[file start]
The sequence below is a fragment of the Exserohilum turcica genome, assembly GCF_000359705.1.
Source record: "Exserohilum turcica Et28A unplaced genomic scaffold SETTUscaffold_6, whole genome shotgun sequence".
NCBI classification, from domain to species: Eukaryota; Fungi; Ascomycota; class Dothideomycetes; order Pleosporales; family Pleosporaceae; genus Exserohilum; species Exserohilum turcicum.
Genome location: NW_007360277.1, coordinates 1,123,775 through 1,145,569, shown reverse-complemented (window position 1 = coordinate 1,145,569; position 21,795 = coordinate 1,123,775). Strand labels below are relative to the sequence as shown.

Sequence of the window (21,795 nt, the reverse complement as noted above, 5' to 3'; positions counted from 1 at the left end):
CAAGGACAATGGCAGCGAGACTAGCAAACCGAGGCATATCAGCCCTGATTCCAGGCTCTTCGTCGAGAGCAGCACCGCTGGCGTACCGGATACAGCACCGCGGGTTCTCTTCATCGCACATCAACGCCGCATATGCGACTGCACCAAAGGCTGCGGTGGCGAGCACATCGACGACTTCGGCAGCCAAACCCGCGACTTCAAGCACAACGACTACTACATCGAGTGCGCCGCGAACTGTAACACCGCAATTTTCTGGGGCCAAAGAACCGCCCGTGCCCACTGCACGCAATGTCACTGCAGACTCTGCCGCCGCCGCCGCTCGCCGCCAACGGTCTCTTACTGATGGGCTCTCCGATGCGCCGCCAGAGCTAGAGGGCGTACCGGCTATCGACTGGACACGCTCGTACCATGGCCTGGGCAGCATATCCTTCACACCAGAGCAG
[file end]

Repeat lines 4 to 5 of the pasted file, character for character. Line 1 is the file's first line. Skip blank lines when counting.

Genome location: NW_007360277.1, coordinates 1,123,775 through 1,145,569, shown reverse-complemented (window position 1 = coordinate 1,145,569; position 21,795 = coordinate 1,123,775). Strand labels below are relative to the sequence as shown.

Sequence of the window (21,795 nt, the reverse complement as noted above, 5' to 3'; positions counted from 1 at the left end):